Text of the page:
The Kiddush cup is an integral item on the Shabbat table. After the candles are lit, the Kiddush cup is raised and the blessing over the wine is recited to sanctify Shabbat. After the blessing is recited, the Kiddush cup is passed around so that everyone can take a sip of wine or grape juice from it.
Many Kiddush cups are passed down from generation to generation. It is also common to receive a Kiddush cup from the synagogue you belong to when you become a Bar or Bat Mitzvah.The Kiddush cup is used frequently, for Shabbat and for Jewish holiday meals like Passover, so you’ll want to make sure that the cup that you have is special. If you’re looking for timeless pieces, here are a few of my personal favorites from the Michael Adam collection:
* At this point in the Shabbat meal, some families invite their guests to wash their hands by using fresh water from a washing cup. This practice dates back to the time of the first and second Temple when the Israelites washed their hands and recited a blessing before making special offerings on Shabbat. Ritual hand washing isn’t commonplace in every Jewish denomination, and it’s not a personal custom, but I wanted to include it here for those that wish to participate in this Shabbat tradition.
Challah Cover, Challah Board, Challah Knife + Challah
When the Jewish people left Egypt and wandered in the desert for 40 years, manna (a bread-like substance) would fall from the heavens. Because our Jewish ancestors could not gather new manna on Shabbat, they were given a double portion on the sixth day. For this reason, you will find two loaves of challah rather than one placed on many Shabbat tables. But customs vary and I, for example, have always ever only had one.
There is typically a cover placed over the challah that is removed once you are ready to say the Hamotzi prayer. The challah cover has multiple symbolic meanings. The manna in the desert that fell from the heavens was covered with dew to preserve its freshness; we recreate this by covering our challah with a cloth. We also choose to spare the challahs feelings because we say the Kiddush, the blessing over the wine, before saying the Hamotzi, the blessing over the challah. We use a non-transparent challah cover that is large enough to cover the two braided loaves so that the challah can’t see that the wine is blessed first. Yair Emanuel designs some of the most beautiful challah covers. Etsy also has some wonderful handmade pieces.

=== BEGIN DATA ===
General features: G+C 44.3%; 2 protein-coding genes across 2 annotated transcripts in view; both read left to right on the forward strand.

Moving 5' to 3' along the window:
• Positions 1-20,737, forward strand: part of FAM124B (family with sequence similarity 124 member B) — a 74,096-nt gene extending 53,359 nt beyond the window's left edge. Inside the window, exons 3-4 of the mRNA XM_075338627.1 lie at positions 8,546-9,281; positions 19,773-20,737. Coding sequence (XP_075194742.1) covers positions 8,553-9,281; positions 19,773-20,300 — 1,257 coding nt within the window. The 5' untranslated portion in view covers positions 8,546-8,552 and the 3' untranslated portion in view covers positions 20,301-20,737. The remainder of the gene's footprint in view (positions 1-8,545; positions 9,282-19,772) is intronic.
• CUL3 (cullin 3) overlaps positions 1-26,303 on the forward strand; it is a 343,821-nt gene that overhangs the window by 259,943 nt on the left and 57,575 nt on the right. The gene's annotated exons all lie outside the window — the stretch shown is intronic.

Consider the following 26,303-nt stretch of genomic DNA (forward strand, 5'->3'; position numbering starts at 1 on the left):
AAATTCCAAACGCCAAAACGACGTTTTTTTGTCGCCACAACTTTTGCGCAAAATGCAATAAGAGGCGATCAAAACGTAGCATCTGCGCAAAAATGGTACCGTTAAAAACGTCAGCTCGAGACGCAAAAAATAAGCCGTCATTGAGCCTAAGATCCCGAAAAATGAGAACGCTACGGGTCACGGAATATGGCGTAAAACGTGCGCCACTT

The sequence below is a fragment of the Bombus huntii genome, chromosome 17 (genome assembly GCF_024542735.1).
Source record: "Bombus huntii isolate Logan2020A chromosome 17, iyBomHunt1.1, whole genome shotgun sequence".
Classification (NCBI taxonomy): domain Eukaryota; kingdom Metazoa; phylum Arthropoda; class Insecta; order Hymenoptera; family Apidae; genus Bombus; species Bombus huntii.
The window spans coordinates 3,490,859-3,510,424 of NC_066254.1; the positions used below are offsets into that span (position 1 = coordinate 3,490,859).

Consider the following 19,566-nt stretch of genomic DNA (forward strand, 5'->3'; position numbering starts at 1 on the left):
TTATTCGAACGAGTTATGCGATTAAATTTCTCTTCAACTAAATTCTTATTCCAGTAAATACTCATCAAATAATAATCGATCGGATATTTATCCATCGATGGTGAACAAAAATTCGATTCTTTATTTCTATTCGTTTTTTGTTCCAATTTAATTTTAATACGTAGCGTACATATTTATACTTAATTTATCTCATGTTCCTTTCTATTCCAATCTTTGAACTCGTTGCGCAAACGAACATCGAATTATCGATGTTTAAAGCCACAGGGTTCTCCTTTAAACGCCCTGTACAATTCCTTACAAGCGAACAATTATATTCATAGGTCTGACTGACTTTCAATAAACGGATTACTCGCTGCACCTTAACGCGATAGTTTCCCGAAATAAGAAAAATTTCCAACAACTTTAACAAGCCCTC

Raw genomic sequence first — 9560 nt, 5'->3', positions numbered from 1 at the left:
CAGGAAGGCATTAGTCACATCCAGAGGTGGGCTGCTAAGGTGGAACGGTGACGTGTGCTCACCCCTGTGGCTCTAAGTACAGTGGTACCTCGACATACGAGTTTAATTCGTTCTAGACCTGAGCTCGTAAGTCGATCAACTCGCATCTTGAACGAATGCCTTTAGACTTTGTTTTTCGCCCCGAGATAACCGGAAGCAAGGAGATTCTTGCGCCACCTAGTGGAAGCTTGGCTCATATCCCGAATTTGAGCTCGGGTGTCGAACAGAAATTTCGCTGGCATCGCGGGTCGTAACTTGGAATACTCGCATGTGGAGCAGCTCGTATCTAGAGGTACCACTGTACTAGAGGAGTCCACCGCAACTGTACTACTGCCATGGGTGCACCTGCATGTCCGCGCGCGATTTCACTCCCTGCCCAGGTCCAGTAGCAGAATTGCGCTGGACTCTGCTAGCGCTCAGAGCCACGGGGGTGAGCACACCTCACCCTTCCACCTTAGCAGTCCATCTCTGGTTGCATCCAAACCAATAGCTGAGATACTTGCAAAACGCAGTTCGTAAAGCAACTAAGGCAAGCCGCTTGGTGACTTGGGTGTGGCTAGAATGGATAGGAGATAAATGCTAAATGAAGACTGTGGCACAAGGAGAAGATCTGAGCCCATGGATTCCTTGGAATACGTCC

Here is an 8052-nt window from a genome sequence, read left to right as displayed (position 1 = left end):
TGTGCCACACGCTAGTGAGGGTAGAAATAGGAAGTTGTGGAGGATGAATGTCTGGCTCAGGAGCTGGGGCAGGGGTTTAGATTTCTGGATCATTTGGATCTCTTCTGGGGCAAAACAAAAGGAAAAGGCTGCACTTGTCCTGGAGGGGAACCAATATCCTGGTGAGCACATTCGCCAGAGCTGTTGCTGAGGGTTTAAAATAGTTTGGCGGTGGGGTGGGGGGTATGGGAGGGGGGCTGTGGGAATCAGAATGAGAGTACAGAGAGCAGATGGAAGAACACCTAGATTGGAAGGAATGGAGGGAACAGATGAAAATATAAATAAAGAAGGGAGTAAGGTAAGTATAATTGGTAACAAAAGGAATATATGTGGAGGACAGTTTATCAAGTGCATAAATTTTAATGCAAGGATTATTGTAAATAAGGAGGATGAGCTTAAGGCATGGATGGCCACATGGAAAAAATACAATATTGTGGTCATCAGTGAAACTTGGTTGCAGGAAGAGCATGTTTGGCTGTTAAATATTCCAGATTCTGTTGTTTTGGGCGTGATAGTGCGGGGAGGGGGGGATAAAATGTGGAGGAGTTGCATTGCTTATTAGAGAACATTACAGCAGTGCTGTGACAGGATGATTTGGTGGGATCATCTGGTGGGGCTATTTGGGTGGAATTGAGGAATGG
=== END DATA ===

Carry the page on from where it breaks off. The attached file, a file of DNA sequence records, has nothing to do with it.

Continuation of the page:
Challah Board and Knife
The challah board placed underneath the challah can be used as a cutting board once the Hamotzi has been recited. Many people also have a dedicated challah knife to cut the bread, while others prefer to tear off pieces of challah by hand. Either way, the bread is then distributed for everyone at the Shabbat table to eat.
There is a tradition of dipping your challah bread into salt, so you can have a saltshaker filled with salt placed on your Shabbat table too. Some of those challah board and knife sets actually come with one included.
Why is challah dipped in salt on Shabbat? There’s actually quite a few reasons. The first– and this is quite practical — is to give the bread some flavor so that it isn’t bland. There is also a Kabbalistic custom to dip the bread in salt three times. Salt is also mentioned in the Torah many times like in Genesis 3:19, which says that “by the sweat of your brow, shall you get bread to eat” and sweat contains salt. In Leviticus 2:13, God instructs us to use salt on all the offerings.
And with that, you may now begin the festive Sabbath meal!
Do you include any other items on your Shabbat table? Or do you have any Shabbat traditions we should adopt? Let us know in the comments below! And, if you are looking for more Shabbat content, make sure to check out these other BMA blog posts.
Shabbat Blessings: Learn the Shabbat Prayers
Mi Shebeirach: The Jewish Prayer for Healing
Beautiful Havdalah Sets to Use During the Saturday Night Ritual
Learn Havdalah Blessings: As Shabbat Ends, The Week Begins
1 thought on “What Are the Items That Should Be on the Shabbat Table?”
Our tradition, for the Shabbat meal, is to refrain from negative talk. We greet each other with, “Shabbat Shalom” first; from there- the negativity is out the door. Then we perform the traditional Shabbat ritual.